Writing fanaticism

Reading Stephenie Hendricks’s Divine Destruction recently, I was amazed to discover that the disregard my mother always showed for the environment (“it doesn’t matter; Jesus is coming back any day”) has been codified in certain branches of fundamentalist Christianity as a divine imperative not unlike “Manifest Destiny.”

That’s one thing about fanaticism, though: it never stops mutating. And no religion — not Christianity, not Judaism, not the West’s favorite scapegoat, Islam — has a monopoly on it.
 

In his nonfiction Husband of a Fanatic, Amitava Kumar, an Indian Hindu writer married to a Pakistani Muslim woman, expresses frustration not only with the hatreds that divide South Asia but with the inadequacy of the writer to explore them in any meaningful way. For the writer, “[a]ll the truth and pity of the world, instead of finding its way to a larger politics, gets reduced to a personal soap opera of the self,” he says.

In the prologue (reproduced here), Kumar describes visiting a man who’s called him a haraami (bastard) and a kutta (dog), and a traitor to his country. The man’s home sits “in a locality where Indian and Pakistani immigrants live together.”

Elmhurst is said to be the most diverse zip-code area in the whole of the United States. When I asked Mr. Barotia about his experience of living in this part of the city, he looked at the Muslims milling around us, the men with beards and caps, women with headscarves, and he spat out abuse. They harass our women, he said, and there is a lot of tension here. Then, suddenly, he began to talk of my wife, whom he has never met. We were passing in front of the Indian grocery and jewelry stores, and Mr. Barotia turned to me and said, “It is okay. You fuck her. And you tell everyone that she is Muslim, and that you keep fucking her! And through her, you keep fucking Islam!”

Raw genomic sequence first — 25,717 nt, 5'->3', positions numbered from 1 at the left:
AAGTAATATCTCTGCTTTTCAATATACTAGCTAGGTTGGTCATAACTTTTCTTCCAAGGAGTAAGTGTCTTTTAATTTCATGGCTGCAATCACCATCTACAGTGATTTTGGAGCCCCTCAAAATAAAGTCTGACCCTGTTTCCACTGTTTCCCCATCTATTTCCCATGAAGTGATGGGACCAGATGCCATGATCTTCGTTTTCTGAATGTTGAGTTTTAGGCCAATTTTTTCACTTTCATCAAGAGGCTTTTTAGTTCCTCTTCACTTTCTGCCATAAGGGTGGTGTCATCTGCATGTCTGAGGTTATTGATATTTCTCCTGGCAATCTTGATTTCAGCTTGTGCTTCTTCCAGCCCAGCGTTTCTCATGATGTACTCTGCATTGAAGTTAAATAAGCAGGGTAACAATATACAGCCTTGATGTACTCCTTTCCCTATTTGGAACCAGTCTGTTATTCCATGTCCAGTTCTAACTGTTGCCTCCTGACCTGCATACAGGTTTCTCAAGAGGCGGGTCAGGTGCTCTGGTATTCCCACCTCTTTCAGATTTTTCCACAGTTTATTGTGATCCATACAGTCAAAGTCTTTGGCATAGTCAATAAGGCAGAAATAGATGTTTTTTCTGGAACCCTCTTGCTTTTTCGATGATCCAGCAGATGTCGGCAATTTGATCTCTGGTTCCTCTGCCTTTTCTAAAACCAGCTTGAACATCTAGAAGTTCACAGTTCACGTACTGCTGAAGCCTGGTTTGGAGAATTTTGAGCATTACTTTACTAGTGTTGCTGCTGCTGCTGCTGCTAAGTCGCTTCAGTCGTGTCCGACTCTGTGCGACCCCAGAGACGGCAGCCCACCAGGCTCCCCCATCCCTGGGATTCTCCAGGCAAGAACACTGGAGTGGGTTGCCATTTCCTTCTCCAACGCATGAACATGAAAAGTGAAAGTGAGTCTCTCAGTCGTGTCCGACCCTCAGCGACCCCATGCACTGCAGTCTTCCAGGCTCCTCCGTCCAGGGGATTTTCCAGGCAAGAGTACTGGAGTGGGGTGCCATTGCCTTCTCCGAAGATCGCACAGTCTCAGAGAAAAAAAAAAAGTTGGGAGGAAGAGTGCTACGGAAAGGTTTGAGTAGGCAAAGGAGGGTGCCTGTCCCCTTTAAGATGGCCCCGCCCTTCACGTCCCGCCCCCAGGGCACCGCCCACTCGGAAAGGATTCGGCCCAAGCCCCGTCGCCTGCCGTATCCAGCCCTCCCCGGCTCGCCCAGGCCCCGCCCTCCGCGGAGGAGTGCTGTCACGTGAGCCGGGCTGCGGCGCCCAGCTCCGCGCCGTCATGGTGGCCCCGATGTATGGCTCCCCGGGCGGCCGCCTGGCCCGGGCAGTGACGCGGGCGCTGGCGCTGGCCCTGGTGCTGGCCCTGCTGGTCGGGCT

“What did you do when he said that?” This is what Mona, my wife, asked me when she heard the story. I had called her from a public phone near Mr. Barotia’s apartment. Above me was a large sign with black letters painted on a white board, Learn English, Aprenda Inglés. There was a pause before I replied to the question. I told Mona that I had done nothing. Wordlessly, I had kept walking beside Mr. Barotia. It would have been more accurate to say that I had made a mental note of what he had said. I said to myself that I needed to write down his words in my notebook as soon as I was back on the train. And that is what I did. Sitting in the train, with three men on the seat opposite me, all of them wearing identical yellow jerseys and holding aluminum crutches against their knees, I took down notes about what Mr. Barotia had said during our walk back from lunch. The strange thing is, although perhaps it is not strange at all, that later Mr. Barotia’s words crossed my mind, just when my wife and I had finished having breakfast in our kitchen and there, next to the sink with the empty bowls of cereal, I had begun to kiss her.


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